Nicholas Mcgegan

Dioclesian Program Notes

Animated Rendering of Dioclesian's "The Masque from Act V"

The Prophetess; or, The History of Dioclesian (Z. 627)
by J.J.G.Muller-van Santen

Henry Purcell (1658/9-1695) was born in London at the very end of the Commonweath period. During Oliver Cromwell’s Puritan rule public music, both sacred and secular, had been forbidden and the public theatres were closed. Purcell’s father and uncle, both musicians, must have had difficulty making ends meet. Henry was still a baby at the Restoration of the Monarchy in 1660, when Charles II came to the throne. Charles, who adored the theatre and had been in exile both at the glittering court of his uncle Louis XIV in France and that of his sister Mary (married to Stadholder Willem II) in Holland, returned to England determined to equal their musical and theatrical splendor without risking the extravagance which had cost his father the throne and eventually his head. Louis XIV helped by giving him “twenty-four violins” (that is, string players and their instruments) to take home with him; the Court Music was reinstated, the theatres reopened. Charles enthusiastically allowed women on the public stage for the first time and the elder Purcells were fully employed.

Henry Purcell inherited the family musicality and at six or seven he became one of the  Children of the Chapel Royal (wearing the same dress uniform Chapel boys wore at the 2011 royal wedding) and was given a solid musical education by teachers who played and composed music for the church, the court and the theatre. So from early childhood he was exposed to the three branches of musicianship in which he was to excel.

At twenty he succeeded his teacher John Blow as Westminster Abbey organist.  and around the same time he started composing incidental music for plays performed at the Dorset Garden Theatre, which had been built specifically for what has been called “multi-media spectaculars”. Dorset Garden or The Duke’s Theatre (becoming The Queen’s when James II succeeded his brother in 1685) was run by the actor/manager Thomas Betterton, who was involved in every aspect of the performances.

Dorset Garden had moveable perspective scenery, which slid onto and off the stage from the sides, running in grooves. “Machines” carrying people could come down from above and traps in the floor allowed devils and all kinds of objects to appear. One of the main attractions of the theatre was the rapid scene changes in full sight of the audience, as the curtain did not close during performances. The necessary ropes and capstan were manned (out of sight, presumably under the stage) by ex-sailors under the direction of a boatswain who gave his orders using a whistle. Whistling behind the scenes was strictly forbidden, for obvious reasons, and is still a serious no-no in the English theatre.

 

Purcell’s first major theatrical work was the fifty-minute chamber opera Dido and Æneas, which the latest research dates to about 1683, but is known only in the 1689 version for the Chelsea school run by Mrs. Priest, wife of the dancing master and Dorset Garden choreographer Josias Priest. The libretto was by the playwright Nahum Tate, for several of whose plays Purcell had already composed music.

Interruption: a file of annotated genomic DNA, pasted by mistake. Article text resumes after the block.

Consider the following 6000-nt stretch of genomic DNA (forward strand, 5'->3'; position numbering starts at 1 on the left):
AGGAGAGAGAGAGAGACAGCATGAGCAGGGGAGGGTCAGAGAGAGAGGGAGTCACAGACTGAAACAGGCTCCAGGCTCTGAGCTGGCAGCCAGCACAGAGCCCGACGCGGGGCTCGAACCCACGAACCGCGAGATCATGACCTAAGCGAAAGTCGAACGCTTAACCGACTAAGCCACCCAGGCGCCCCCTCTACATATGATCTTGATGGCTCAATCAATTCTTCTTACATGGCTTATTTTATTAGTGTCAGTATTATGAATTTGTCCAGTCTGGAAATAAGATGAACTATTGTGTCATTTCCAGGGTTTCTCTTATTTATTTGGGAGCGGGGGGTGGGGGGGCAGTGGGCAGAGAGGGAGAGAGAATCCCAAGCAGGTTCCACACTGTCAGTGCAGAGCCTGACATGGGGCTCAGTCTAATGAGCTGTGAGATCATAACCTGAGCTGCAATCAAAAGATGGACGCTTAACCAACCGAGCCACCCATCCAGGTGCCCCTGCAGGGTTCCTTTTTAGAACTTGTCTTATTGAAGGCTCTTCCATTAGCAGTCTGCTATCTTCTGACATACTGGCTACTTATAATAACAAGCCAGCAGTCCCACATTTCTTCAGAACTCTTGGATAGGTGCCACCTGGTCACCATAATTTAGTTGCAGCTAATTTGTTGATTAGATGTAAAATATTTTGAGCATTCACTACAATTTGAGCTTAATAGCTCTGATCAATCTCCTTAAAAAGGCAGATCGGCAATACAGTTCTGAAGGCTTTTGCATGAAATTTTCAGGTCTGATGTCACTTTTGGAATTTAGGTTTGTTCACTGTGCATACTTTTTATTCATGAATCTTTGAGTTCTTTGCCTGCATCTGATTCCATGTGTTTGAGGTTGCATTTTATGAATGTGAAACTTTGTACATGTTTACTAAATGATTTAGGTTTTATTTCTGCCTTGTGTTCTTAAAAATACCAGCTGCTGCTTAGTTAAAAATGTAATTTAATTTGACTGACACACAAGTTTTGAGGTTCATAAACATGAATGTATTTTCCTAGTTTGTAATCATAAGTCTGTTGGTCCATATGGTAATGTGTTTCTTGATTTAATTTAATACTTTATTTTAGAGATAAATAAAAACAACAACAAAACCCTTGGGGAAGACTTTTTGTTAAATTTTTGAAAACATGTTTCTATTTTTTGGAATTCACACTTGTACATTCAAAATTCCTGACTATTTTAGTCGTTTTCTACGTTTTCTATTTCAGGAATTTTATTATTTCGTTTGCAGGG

Charles II died in 1685 and was succeeded by his brother James II, who was at least as enthusiastic a theatre goer and patron. He once even lent the actors his coronation robes for a play. In 1688 James was deposed in favor of his daughter Mary II and her Dutch husband William III. William spent more money on warfare than he did on music which, in contrast to his wife, he seems not to have enjoyed. John Dryden criticised him regarding the war in Ireland in his Prologue to The Prophetess; or, Dioclesian which prologue was suppressed after the first night. William’s lack of (financial) interest may have been one of the reasons why Purcell composed increasingly for the stage from 1689 on.

The Prophetess; or, Dioclesian, 1690, was the first of Purcell’s so-called ‘semi-’ or ‘dramatick’ operas, composed for Dorset Garden Theatre. Unlike the through-composed Dido and Æneas, his dramatic operas were full-length plays with spoken text, instrumental and vocal music and dance. The general structure consisted in the First and Second Music while patrons entered the theatre. The cheap seats were backless benches which sometimes collapsed under the shifting weight of the noisy crowd. This problem was sometimes utilized for dramatic purposes: if a scene change could not be effected quickly enough, someone would be stationed in the back of the hall to break a stick at the operative moment. Everybody in the audience would turn around to see who had landed on the floor and when they turned back, the scene would have changed.

For a fee, orange sellers would add a billet-doux  to the orange some gallant would send a “lady” and people were constantly going in and out. The more expensive seats were in the balcony and some boxes had lattices so nobody could see what was going on behind them. However, it could sometimes be heard, on occasion stopping the show.

The  Curtain Tune (i.e. overture: the curtain went up at the beginning and normally did not fall again until the end of the performance) was followed by a five-act play with musical interludes, the acts often ending in masques; that is, musical episodes without spoken text, which originated as English court entertainments. The masques were adorned with spectacular costumes and scenery and usually had a mythological content bearing a metaphorical relationship to the plot of the opera.

The original play, The Prophetess, was written by John Fletcher and Philip Massinger in 1623 and contained much less music. The adaptation is mainly Thomas Betterton’s and “it gratified the Expectation of Court and City” according to the prompter, John Downes.

The story is loosely based on the career of the Roman emperor Diocletian (who lived around 300 CE) and is superficially about a power struggle in ancient Rome and warfare against the Persians, but actually has the same theme as many other operas: the conflict between love and duty.